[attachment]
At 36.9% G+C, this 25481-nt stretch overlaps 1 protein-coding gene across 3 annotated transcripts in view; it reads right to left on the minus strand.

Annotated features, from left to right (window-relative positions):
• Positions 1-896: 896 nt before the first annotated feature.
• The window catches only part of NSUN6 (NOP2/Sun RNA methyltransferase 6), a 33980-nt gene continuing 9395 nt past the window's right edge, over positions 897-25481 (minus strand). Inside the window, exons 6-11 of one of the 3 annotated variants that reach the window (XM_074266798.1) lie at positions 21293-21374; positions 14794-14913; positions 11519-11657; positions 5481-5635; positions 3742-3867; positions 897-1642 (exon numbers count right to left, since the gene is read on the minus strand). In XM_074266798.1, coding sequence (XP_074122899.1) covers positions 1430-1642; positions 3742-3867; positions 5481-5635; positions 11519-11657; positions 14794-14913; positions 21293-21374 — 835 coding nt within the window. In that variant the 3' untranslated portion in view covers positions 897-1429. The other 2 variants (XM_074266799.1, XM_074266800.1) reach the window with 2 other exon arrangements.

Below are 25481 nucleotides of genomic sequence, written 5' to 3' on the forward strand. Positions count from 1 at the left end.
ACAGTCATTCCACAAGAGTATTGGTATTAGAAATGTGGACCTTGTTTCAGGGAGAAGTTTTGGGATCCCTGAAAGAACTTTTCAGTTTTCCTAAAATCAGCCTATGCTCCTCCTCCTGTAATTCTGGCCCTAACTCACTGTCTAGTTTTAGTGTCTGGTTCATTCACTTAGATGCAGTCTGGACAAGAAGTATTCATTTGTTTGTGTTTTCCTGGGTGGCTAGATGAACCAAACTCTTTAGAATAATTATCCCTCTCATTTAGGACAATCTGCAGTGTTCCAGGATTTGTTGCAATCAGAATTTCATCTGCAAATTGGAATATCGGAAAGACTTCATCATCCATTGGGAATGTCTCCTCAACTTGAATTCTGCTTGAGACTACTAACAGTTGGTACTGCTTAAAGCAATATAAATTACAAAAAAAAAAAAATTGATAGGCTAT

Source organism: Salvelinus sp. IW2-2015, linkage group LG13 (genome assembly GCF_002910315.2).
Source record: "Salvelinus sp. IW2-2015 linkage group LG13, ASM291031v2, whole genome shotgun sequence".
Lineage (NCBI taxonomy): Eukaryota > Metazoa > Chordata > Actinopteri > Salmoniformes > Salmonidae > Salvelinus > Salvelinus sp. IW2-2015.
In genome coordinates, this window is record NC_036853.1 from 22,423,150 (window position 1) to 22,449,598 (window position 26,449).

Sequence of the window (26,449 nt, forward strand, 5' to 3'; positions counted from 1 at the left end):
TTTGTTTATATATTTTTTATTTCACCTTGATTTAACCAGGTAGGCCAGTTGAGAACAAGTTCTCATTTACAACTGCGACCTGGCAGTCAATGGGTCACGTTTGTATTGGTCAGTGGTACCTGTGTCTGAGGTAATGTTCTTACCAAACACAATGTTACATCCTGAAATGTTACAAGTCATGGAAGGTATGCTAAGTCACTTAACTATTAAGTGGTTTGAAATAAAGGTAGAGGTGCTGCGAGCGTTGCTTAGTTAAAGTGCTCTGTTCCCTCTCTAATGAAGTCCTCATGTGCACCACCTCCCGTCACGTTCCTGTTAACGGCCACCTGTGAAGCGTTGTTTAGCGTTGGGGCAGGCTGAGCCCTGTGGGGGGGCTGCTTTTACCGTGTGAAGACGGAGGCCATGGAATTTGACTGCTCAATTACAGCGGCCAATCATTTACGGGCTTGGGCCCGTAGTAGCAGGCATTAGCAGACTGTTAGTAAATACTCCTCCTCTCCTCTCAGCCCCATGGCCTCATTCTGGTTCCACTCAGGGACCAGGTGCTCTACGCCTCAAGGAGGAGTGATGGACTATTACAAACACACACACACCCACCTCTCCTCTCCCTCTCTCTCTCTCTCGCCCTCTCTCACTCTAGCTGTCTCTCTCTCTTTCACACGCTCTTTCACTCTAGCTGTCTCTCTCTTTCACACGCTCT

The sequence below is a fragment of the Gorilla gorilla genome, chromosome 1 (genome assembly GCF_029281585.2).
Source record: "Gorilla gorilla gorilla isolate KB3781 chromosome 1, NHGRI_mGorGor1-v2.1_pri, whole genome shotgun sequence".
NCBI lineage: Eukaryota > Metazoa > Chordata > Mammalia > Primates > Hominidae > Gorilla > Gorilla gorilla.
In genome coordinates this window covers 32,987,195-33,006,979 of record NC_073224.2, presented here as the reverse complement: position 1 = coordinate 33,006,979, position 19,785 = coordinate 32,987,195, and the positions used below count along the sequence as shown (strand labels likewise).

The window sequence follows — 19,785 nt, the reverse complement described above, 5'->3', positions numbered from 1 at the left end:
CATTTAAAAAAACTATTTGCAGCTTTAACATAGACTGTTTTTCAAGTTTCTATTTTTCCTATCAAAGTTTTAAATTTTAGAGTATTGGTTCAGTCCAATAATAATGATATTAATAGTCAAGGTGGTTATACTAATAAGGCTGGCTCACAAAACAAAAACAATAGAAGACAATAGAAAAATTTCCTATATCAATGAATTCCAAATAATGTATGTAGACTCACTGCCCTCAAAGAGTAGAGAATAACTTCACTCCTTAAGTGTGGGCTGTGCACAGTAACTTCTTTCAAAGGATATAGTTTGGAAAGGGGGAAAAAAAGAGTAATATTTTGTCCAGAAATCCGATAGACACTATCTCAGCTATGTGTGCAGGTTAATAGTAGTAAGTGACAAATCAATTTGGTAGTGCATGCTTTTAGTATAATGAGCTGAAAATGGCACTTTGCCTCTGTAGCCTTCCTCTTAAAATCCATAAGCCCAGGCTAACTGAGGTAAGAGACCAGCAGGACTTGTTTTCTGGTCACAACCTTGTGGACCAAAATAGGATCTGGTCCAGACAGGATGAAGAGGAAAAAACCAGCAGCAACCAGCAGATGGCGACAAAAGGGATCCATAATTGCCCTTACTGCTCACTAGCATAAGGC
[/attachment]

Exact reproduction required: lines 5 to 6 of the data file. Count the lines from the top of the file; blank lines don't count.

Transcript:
Below are 25481 nucleotides of genomic sequence, written 5' to 3' on the forward strand. Positions count from 1 at the left end.
ACAGTCATTCCACAAGAGTATTGGTATTAGAAATGTGGACCTTGTTTCAGGGAGAAGTTTTGGGATCCCTGAAAGAACTTTTCAGTTTTCCTAAAATCAGCCTATGCTCCTCCTCCTGTAATTCTGGCCCTAACTCACTGTCTAGTTTTAGTGTCTGGTTCATTCACTTAGATGCAGTCTGGACAAGAAGTATTCATTTGTTTGTGTTTTCCTGGGTGGCTAGATGAACCAAACTCTTTAGAATAATTATCCCTCTCATTTAGGACAATCTGCAGTGTTCCAGGATTTGTTGCAATCAGAATTTCATCTGCAAATTGGAATATCGGAAAGACTTCATCATCCATTGGGAATGTCTCCTCAACTTGAATTCTGCTTGAGACTACTAACAGTTGGTACTGCTTAAAGCAATATAAATTACAAAAAAAAAAAAATTGATAGGCTAT